A Cry For Justice

Awakening the Evangelical Church to Domestic Violence and Abuse in its Midst

The meaning of silence — and how we respond to it

in the world I am recovering from, silence means anger; but as healthy friends have taught me, sometimes silence means busy or other issues took priority, or they thought the conversation ended and they’re fine. I’m still learning to feel comfortable expressing my thoughts with even small disagreements to people — I’m getting there, and learning to experience the discomfort when I don’t make someone happy.

One of our readers said this in an email recently and it prompted me to write this post. In the world of injustice and abuse, silence almost always means anger. Or rejection. Silence can hurt. Silence is used as a weapon by abusers.

It is also used by church leaders who want to sweep things under the carpet.  Yeah, they may mouth platitudes about how they will deal with the matter, but when they just never get round to it, you know that their lack of resolution is really a big fat NO. And it’s hard to confront them about, because they can easily hide behind process . “We’re going to address that at the next elders meeting.”   “We have discussed that and taken it on board” (euphemism for “we decided to do nothing”). “Thank you for your letter, we have forwarded it to Mr Kafoops.”  “The Presbytery is looking into it.” “We are going to be forming a committee to evaluate that idea and write a report.” etcetera.

But as someone whose inbox is always over-full and who is unable to answer all the emails she receives from survivors, I can testify that sometimes, in fact very often, my silence simply means I’m too busy to answer just yet. If at all (sigh . . . sob. . . my apols to any of you who’ve gone unanswered or who I said “I’ll get back to you” but never did.)

Sometimes some of our readers get upset when we don’t reply to them promptly. If we don’t publish their comment pretty quickly, they may submit another comment (or an email) saying “Why didn’t you publish my comment?” And they can liken us to spiritual abusers. We know why this can easily happen. The silence, the lack of response, is a trigger. And survivors are doing their best to recover and learn effective ways of assertively dealing with problems, so they may be practising their assertiveness skills when they write to us that way. That’s great! But it’s not great if they assume that we are being necessarily abusive just because we may not have dealt with their issue or their comment as quickly as they might have wished.

Question: am I hiding behind process when I say this? I don’t think so. We do our best. We are all volunteers on this blog. We give no guarantees that we can deal with everything, or do it as promptly as we might like. You know the deal. . . we’re human. And sometimes we get triggered too! Yeah. When that happens, we try to deal with it by chewing things over with the back-of-blog team, and then working out the best way for one or more of us to respond front of blog or by email to the reader. We may not always get it right.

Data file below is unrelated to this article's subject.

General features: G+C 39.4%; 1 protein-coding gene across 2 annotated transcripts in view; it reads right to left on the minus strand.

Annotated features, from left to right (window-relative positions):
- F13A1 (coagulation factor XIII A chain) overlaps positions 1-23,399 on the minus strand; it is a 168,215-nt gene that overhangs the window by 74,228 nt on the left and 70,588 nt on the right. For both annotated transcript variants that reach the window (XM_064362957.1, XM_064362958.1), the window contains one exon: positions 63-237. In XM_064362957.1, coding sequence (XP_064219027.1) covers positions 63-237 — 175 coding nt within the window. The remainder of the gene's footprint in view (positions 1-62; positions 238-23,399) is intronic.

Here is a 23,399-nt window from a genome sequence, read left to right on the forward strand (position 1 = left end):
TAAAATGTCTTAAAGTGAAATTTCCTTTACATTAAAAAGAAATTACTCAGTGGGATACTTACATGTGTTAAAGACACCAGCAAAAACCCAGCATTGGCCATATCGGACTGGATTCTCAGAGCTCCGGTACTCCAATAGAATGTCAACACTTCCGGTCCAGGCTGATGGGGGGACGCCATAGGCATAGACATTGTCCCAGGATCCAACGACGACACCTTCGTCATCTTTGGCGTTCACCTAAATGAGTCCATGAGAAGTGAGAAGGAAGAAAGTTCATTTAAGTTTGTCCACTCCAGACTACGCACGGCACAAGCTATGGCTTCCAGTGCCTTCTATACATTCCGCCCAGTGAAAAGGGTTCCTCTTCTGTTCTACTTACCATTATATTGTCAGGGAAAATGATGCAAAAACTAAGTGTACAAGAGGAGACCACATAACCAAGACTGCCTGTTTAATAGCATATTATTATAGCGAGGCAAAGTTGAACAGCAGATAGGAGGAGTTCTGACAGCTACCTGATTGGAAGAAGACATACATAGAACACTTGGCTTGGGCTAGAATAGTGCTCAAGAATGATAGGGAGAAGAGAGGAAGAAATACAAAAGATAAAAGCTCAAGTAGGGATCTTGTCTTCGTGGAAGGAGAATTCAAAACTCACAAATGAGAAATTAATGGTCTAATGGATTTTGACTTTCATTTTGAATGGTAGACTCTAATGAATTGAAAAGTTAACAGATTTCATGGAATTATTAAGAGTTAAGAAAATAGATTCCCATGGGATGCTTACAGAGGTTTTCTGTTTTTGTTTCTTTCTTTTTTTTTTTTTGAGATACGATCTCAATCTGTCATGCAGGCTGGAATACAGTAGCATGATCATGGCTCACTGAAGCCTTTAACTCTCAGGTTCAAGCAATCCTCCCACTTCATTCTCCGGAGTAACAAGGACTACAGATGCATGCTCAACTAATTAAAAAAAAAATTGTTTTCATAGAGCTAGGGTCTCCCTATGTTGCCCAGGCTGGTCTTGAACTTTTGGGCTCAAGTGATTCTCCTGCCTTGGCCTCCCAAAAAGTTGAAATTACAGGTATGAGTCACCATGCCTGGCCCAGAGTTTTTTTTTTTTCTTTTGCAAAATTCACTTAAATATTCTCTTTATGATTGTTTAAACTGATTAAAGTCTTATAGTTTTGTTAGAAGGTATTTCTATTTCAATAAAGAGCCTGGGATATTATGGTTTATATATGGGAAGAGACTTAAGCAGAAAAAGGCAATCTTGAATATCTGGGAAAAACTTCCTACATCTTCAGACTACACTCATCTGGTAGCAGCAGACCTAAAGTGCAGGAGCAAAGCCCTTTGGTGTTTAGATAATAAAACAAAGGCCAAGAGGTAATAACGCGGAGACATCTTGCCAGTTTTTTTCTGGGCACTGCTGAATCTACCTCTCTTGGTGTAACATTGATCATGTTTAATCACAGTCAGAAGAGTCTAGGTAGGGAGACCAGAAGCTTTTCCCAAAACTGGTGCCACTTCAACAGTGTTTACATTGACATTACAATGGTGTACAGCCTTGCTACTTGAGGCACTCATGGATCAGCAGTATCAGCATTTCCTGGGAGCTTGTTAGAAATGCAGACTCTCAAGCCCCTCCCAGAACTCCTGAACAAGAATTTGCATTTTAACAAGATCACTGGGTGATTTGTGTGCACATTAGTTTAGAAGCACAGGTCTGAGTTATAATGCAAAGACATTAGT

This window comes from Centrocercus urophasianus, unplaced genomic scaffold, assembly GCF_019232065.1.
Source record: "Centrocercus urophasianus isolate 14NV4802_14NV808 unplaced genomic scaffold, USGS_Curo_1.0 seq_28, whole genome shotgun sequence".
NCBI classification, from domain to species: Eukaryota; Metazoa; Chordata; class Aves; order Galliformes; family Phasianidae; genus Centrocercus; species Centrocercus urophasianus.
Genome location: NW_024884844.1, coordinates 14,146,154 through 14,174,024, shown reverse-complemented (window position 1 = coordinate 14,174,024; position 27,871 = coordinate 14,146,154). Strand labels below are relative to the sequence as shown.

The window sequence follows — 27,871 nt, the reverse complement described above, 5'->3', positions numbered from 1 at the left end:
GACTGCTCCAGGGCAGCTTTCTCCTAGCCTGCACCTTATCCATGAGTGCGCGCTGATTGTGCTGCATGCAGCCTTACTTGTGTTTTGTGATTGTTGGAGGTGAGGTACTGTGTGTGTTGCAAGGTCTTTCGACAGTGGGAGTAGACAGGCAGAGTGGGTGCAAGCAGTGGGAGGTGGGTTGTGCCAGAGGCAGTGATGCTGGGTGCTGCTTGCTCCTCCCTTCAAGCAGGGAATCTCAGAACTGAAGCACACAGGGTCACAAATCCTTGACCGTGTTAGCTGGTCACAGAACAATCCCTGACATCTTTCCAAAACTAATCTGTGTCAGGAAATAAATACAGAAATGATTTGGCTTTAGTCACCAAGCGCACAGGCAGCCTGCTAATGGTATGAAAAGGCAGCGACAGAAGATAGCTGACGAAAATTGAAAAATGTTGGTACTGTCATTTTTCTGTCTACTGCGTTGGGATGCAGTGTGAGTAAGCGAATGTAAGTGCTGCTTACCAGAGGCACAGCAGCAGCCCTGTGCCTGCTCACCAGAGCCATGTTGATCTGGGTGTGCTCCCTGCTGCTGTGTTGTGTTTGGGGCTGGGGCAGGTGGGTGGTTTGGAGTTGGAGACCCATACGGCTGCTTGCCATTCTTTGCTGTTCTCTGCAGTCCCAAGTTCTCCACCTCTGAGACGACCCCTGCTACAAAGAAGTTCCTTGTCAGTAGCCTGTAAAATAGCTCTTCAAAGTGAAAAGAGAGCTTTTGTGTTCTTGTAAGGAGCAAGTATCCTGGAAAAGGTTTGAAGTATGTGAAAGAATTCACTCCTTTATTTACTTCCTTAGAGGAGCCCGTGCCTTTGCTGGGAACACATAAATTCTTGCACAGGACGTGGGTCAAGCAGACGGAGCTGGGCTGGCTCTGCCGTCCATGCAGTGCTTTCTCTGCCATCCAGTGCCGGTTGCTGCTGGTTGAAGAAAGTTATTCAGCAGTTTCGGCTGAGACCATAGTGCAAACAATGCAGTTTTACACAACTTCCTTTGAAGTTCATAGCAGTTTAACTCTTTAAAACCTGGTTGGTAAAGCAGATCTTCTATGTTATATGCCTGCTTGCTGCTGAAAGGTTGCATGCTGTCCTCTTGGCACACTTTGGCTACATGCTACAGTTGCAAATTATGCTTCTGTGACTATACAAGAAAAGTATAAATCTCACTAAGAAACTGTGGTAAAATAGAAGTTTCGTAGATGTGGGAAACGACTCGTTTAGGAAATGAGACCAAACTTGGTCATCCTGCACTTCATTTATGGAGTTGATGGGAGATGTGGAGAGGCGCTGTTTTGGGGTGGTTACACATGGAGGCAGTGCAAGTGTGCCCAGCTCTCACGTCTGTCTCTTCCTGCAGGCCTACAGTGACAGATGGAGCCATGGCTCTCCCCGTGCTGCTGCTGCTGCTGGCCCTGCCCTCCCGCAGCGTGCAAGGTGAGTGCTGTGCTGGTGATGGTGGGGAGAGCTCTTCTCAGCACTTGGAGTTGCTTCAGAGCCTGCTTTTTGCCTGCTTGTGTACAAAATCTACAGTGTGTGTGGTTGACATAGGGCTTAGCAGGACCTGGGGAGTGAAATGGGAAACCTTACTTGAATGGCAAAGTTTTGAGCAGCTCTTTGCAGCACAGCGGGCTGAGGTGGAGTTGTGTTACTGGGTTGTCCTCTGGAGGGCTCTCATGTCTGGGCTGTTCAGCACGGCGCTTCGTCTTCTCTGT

But I’m going on too long here. The main point of this post is for you, dear readers, to talk about the meaning of silence for you and how you are handling silent responses from others as you make your journeys of recovery. And of course, that can include the journey of recovery that you are making even if you are living with your abuser.


  1. Brenda R

    My silence response trigger right now is not from an individual, my church leaders or a blog. You guys are great and I love you for all that you do. I don’t think I would have made near the progress that I have without the Lord’s guiding me here. You are allowed to have lives too. Not that you needed my permission. But, my health insurance company is getting my dander up. You’d think a problem could be resolved in 6 months or the contact person that is assigned to my case could call me back without my having to wait equally as long to hear from him and having the same issue 2 years in a row is unacceptable. Way off track here.

    Since I closed the email account X was allowed to contact me in, my email is under control. I don’t have a lot of expectations as far as people getting back with me. I will eventually be on a quest to gain answers on my own. I did have issues when I first left X. Everything seemed to bother me then. I felt completely unloved, unlovable and was not comfortable in my own skin. I don’t cry nearly as often now. I have this week for a variety of reasons including the 2 cortisone shots I got in my foot yesterday.